Enter your username and password

Forgotten your username or password?

Your Shopping Cart

There are no items in your shopping cart.

5 October 2011

The Ernie Althoff cassette archive

Cover of the ‘Music for seven metal machines’ cassette (detail) Image: Cover of the ‘Music for seven metal machines’ cassette (detail)  

A unique slice of Australia's experimental music history is being reissued online in the early cassette releases of Melbourne composer and instrument builder, Ernie Althoff. From 1985 to 1992, Althoff released four album-length cassettes, now all sold out. Shame File Music is progressively reissuing Althoff's cassette back catalogue and making the recordings freely available as the Ernie Althoff Cassette Archive.

Ernie Althoff grew up in Geelong, Victoria, and began experimenting with varispeed cassette tape recorders as instruments in the mid-1970s. Introduced to the Clifton Hill Community Music Centre (CHCMC) in 1978, Althoff cut his compositional and performer teeth at this seminal venue, performing with the likes of Ron Nagorcka and Warren Burt, whilst developing his own ideas about music.

Initially, Althoff concentrated on the domestic tape recorder as his 'virtuoso instrument', and, in late 1970s and 1980s, developed a range of performance techniques for tape recorder (see: http://www.rainerlinz.net/NMA/articles/Ferric-oxide.html).

His CHCMC experience helped shape Althoff as a strong performer acutely sensitive to the acoustic and aesthetic properties of a performance space and able to shape his performance appropriately. Althoff is also one of those rare experimental music performers who understands that a conceptually and intellectually rigorous performance is not mutually exclusive to an entertaining one. Both his performances and recordings are often tempered with a wry humour that adds to the music.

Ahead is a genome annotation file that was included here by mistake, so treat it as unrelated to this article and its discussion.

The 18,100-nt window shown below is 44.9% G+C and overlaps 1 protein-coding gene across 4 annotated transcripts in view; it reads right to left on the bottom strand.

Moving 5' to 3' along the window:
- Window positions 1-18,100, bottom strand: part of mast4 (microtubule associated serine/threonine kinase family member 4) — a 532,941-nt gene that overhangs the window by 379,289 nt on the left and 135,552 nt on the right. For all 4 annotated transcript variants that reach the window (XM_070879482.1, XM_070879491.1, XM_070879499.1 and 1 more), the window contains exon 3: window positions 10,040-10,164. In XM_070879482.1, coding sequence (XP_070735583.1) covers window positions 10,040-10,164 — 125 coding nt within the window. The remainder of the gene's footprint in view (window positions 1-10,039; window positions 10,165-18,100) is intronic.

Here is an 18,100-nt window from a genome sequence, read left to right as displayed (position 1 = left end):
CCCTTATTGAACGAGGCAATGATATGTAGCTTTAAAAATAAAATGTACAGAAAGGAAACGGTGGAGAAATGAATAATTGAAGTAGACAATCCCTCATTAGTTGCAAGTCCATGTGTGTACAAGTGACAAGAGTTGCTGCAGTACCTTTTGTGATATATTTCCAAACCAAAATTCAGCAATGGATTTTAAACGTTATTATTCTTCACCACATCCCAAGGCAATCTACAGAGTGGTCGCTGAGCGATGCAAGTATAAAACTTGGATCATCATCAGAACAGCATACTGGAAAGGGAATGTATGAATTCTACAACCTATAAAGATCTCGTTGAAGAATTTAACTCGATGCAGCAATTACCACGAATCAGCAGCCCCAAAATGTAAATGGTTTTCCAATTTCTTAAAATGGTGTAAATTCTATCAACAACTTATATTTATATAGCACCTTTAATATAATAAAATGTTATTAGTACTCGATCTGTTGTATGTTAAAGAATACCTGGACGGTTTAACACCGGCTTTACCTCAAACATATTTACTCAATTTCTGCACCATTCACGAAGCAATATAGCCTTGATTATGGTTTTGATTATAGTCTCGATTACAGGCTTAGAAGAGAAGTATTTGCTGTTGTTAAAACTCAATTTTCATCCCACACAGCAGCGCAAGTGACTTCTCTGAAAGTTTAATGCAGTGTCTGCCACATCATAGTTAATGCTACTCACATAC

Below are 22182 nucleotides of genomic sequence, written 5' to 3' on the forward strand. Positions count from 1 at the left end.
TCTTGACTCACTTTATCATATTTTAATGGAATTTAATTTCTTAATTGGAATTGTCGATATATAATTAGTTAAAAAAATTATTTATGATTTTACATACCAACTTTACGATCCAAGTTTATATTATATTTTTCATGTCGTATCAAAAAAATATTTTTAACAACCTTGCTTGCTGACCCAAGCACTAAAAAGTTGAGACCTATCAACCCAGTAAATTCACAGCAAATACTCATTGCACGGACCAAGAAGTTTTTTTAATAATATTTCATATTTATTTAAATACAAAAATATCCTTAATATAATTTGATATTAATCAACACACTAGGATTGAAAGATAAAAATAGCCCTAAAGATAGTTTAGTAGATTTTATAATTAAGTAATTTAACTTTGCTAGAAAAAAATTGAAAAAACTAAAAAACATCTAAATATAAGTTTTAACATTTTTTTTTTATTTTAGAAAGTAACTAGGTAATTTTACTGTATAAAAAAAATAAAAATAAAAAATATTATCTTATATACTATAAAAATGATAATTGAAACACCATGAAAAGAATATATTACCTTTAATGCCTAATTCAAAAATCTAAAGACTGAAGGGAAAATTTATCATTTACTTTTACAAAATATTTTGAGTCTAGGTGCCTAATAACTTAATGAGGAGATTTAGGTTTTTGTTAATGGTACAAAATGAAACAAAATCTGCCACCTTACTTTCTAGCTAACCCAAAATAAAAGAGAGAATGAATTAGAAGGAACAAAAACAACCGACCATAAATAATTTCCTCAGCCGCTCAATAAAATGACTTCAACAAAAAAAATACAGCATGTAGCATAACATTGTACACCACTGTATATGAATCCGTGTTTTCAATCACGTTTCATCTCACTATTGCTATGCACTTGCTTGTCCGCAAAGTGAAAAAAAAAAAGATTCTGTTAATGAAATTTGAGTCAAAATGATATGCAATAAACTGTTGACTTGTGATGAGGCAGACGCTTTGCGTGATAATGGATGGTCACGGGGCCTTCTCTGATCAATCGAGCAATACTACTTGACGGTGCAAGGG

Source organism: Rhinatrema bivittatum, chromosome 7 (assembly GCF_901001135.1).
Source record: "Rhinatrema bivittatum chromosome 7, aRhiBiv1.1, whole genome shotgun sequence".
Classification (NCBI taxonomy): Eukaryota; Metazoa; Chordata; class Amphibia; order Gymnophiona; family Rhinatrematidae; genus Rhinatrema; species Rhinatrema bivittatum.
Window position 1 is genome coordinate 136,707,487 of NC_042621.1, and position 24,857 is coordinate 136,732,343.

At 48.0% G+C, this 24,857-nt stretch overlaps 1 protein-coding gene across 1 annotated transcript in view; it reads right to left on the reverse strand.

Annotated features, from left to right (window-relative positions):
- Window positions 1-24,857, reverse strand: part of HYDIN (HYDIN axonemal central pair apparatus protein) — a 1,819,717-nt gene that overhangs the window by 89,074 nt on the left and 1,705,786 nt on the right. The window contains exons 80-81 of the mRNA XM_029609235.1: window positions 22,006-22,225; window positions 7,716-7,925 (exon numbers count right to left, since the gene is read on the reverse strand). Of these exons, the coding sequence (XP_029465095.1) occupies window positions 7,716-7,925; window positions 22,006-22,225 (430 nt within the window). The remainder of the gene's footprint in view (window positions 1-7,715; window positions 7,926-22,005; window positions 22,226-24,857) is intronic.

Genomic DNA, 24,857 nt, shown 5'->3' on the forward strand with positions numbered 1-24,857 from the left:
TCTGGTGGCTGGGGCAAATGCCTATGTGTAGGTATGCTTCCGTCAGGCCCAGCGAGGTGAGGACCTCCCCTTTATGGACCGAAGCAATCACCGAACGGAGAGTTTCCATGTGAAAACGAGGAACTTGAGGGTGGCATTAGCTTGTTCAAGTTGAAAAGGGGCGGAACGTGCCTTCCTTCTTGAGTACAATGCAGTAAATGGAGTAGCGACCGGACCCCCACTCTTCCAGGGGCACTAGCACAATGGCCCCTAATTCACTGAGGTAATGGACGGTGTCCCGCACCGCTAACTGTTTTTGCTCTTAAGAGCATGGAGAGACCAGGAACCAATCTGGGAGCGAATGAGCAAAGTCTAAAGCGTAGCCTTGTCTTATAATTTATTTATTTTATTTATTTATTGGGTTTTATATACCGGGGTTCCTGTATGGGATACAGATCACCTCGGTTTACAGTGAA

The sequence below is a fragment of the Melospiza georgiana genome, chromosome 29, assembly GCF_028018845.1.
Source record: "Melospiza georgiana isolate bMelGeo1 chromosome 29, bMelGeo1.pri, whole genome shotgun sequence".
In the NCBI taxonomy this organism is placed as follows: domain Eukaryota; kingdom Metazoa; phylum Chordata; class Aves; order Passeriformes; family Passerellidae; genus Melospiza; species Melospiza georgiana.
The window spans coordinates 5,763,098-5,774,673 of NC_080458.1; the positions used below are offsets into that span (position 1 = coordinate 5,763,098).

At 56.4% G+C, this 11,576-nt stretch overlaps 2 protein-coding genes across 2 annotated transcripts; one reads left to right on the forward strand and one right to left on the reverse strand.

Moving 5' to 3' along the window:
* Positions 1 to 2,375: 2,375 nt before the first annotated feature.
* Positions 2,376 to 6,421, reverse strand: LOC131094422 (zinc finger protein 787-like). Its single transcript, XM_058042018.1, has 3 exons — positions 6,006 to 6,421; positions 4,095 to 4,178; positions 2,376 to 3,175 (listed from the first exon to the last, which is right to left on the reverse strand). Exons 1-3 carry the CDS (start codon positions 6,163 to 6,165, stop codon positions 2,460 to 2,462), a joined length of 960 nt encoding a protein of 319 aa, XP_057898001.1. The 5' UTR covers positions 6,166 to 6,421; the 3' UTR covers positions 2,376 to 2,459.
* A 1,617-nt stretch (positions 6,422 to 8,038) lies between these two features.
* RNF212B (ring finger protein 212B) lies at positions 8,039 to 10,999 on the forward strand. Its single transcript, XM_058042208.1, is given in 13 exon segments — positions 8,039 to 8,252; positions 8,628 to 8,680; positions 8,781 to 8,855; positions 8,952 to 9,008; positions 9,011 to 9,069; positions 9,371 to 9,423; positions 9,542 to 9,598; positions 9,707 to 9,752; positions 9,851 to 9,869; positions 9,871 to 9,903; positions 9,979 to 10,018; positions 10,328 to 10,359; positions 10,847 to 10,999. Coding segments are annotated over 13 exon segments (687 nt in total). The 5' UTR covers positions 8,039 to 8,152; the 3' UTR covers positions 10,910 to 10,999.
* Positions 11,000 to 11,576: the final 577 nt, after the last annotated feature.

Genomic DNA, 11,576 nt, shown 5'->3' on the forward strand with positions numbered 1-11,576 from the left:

Althoff is best known today for his instrument-building. He built his first 'music machine' in 1980, which opened new vistas for him to explore the chance-based composition that had been central to his earlier tape recorder performances.

By the mid-1980s, he was exhibiting his machines on their own as self-playing instruments. Over the past three decades, he has created a variety of music machines that range from self-playing to those played by Althoff in performance or recording environments. His machines have been powered by turntables, cassette motors and solar energy, and are often built from simple everyday items such as tin cans or toys.

Althoff has been a regular contributor to the Melbourne experimental music community for over three decades, creating sound-based installations, giving lectures, and performing solo or in collaboration.

The four cassettes reissued online for the archive document Althoff's interests in media-specific composition and performance from this period, along with the sonic results of his unique music machines. Each online reissue is accompanied by the original liner notes and cover art, reviews, photos and sketches of the music machines used, along with Althoff's current thoughts on each release.

Access the Ernie Althoff Cassette Archive at Shame File Music. Each release is freely available to download/stream, or can be ordered on CDR.

Further links

Ernie Althoff (AMC)
Ferric-oxide Archaeology - a survey of audio cassette player manipulation techniques in live performance, 1977- 91: Ernie Althoff (http://www.rainerlinz.net)
Shame File Music (http://www.shamefilemusic.com/)

Clinton Green is a Melbourne writer, performer and researcher with an interest on the history of Australian experimental music.


Be the first to share add your thoughts and opinions in response to this article.

You must login to post a comment.